Former Padre Aaron Harang had a solid season in Petco while Chris Capuano was mediocre for the Mets. They both let up their share of homers, but spacious Dodger Stadium (as well as many starts in pitcher-friendly San Francisco and San Diego) should help them and the Dodgers make up for the loss of Hiroki Kuroda. Also, young Nate Eovaldi could emerge as an effective arm for the club.
But this rotation is the Kershaw and Billingsley show. And how far they will go depends on how much Billingsley can catch up to his counterpart's production.
What is the fate of Andre Ethier?
The remarkably talented if sometimes enigmatic Ethier should be part of the best outfield in the National League. Kemp's MVP credentials were solid with or without a positive PED test for Ryan Braun. The durable, dynamic, power-hitting Gold Glove center fielder was so valuable that a team in bankruptcy court signed him to an eight-year, $160 million contract extension.
Ethier, however, is a free agent at the end of the season, and he best personifies the unknown future of the team. On the one hand, he is a Gold Glove-winning, power-hitting, walk-off hit-slugging star. On the other hand he is injury-prone. And Ethier did not exactly endear himself to Mattingly by publicly saying he was being made to play hurt for most of 2011. He backed down from the statement but was shut down for the rest of the season. He had knee surgery in the offseason and has been a dour figure in spring training.
Ethier could negotiate for a new contract once the new management arrives. Or the new management could turn around and trade him away while he still has value. (Injury-prone players entering their 30s no longer have as much value since other ways of recovery have been cut off by testing.)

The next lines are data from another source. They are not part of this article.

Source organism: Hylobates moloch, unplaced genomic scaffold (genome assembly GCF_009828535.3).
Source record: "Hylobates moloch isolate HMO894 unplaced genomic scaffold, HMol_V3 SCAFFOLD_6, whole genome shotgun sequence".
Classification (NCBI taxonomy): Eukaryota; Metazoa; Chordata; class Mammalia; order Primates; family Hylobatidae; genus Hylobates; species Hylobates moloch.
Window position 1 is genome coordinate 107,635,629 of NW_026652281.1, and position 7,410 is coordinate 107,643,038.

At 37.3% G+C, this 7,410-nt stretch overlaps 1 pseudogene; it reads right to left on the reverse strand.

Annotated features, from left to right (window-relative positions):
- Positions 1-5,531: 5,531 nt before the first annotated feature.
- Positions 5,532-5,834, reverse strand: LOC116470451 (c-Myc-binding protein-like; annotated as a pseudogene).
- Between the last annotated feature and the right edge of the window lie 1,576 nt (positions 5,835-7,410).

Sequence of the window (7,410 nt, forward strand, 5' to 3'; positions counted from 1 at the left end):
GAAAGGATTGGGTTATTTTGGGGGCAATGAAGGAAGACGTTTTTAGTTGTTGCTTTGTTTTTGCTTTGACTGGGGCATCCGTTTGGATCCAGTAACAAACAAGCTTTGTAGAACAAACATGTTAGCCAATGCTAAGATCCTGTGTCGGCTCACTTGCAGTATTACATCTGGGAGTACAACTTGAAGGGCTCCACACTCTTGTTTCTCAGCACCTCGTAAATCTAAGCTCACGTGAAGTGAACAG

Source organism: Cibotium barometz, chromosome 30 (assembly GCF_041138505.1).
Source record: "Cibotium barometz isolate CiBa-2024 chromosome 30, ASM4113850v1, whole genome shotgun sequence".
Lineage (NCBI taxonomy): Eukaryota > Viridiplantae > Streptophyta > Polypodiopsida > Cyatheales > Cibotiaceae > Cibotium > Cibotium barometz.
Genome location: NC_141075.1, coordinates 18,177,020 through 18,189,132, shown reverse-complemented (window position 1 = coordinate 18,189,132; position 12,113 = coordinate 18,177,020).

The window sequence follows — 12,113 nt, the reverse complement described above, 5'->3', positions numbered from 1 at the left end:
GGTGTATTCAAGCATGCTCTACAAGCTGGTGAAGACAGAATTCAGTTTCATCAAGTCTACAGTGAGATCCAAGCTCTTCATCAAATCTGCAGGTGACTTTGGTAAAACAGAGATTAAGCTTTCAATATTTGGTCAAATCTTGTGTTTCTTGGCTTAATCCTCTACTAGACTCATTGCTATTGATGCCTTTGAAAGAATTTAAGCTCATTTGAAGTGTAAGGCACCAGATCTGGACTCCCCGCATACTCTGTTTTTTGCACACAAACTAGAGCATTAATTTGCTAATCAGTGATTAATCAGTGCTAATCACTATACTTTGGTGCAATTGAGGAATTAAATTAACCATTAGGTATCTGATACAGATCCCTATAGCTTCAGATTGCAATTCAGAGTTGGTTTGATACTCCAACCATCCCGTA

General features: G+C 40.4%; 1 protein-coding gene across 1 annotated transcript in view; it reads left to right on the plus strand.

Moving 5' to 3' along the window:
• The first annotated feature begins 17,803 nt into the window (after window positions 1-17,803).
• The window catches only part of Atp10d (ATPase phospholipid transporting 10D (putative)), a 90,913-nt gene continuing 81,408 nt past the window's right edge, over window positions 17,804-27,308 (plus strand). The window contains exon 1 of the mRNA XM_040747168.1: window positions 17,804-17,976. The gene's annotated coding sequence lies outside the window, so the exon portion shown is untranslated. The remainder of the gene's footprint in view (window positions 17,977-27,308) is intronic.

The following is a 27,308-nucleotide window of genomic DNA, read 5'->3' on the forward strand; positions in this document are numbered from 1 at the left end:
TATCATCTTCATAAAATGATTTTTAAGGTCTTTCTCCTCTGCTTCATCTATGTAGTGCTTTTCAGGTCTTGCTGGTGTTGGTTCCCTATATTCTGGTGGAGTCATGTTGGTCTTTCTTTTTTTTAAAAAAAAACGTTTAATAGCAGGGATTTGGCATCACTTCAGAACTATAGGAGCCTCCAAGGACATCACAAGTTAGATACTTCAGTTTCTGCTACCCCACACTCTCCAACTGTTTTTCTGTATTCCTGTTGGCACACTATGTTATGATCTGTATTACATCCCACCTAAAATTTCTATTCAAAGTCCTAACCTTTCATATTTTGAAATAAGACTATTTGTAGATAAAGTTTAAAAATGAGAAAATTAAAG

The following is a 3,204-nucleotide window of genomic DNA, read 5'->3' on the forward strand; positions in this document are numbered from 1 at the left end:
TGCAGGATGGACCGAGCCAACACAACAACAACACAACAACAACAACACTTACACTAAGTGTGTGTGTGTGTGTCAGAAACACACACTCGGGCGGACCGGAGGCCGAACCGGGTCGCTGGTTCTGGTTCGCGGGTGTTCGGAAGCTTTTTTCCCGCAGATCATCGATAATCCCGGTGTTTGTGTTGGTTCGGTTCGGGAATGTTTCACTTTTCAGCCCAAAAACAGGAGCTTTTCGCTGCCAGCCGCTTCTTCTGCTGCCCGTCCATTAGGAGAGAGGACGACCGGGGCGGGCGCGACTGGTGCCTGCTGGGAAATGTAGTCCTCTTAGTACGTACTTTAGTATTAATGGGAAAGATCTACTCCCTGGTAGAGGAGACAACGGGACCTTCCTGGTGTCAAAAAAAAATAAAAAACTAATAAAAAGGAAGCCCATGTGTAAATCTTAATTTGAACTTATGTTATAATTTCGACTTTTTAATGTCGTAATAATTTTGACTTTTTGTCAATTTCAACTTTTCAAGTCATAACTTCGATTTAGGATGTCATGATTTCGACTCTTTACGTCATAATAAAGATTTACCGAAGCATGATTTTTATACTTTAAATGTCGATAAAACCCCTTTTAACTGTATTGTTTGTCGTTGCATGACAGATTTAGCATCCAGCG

Kemp and Ethier should be a wonderful 1-2 combo if they are both healthy. But if Ethier isn't, they should change direction. Until new management arrives, this question is up in the air.
Can Guerra and Jansen anchor the bullpen?
In April of last season, Javy Guerra was in Double-A Chattanooga, his eighth year in the minors without a single game in Triple-A. This year he enters training camp as the closer of the Los Angeles Dodgers. He saved 21 games to a 2.31 ERA and an ERA+ of 162. He struck out 2.11 for every walk and gave up only two homers.
However, he only pitched 46.2 innings and faced just 195 batters. Is he for real or will batters make adjustments in his sophomore season? He still hasn't pitched in Triple-A as he jumped straight from Chattanooga. If he plays in the minors this year, that would be bad news.
The other surprising star in the 2011 Dodgers bullpen was Kenley Jansen. In 2010, he held batters to a 0.67 ERA over 27 innings. It was a warm-up to last year, his official rookie season. His 96 strikeouts in 53.2 innings set a major-league record with 16.1 strikeouts per nine innings. He only finished 13 of his 51 games last year (saving five of them) but would certainly be a candidate to close if Guerra falters.
Scott Elbert and Josh Lindblom both were effective out of the pen last year, and Todd Coffey was brought in for depth. But the late innings look to be split between Guerra and Jansen.
Will the real James Loney please stand up?
James Loney was supposed to be one of the Dodgers' home-grown stars along with Kershaw and Kemp. But he has yet to put together the solid all-around season he hinted at in his 2007 rookie year.
His average, on-base percentage, slugging, OPS+ and WAR are all thoroughly mediocre. Throw in a shady traffic accident in the offseason, and there are a lot of eyes on the Dodger's first baseman. He seemed like a candidate for non-tender in the offseason, but he is back.
And there are some reasons to hope. Eight of his 12 homers were hit after the All-Star break, when he slugged an impressive .534. Plus, batting second in front of Kemp could help him see more pitches. If Loney and young shortstop Gordon can get on base for Kemp and Ethier, the Dodgers might score enough runs for Kershaw and company on the mound.
If Loney falters again, maybe Ethier could move to first and young Alfredo Silverio might fit into the outfield. Of all the positions on the diamond, the easiest to find a replacement is first base. Loney needs to hit like he did in the second half, or he will be on the outside looking in. Then again, Loney's fate is also tied to management.
Maybe the 2012 Dodgers should be the first team to have their season preview written after the season has started.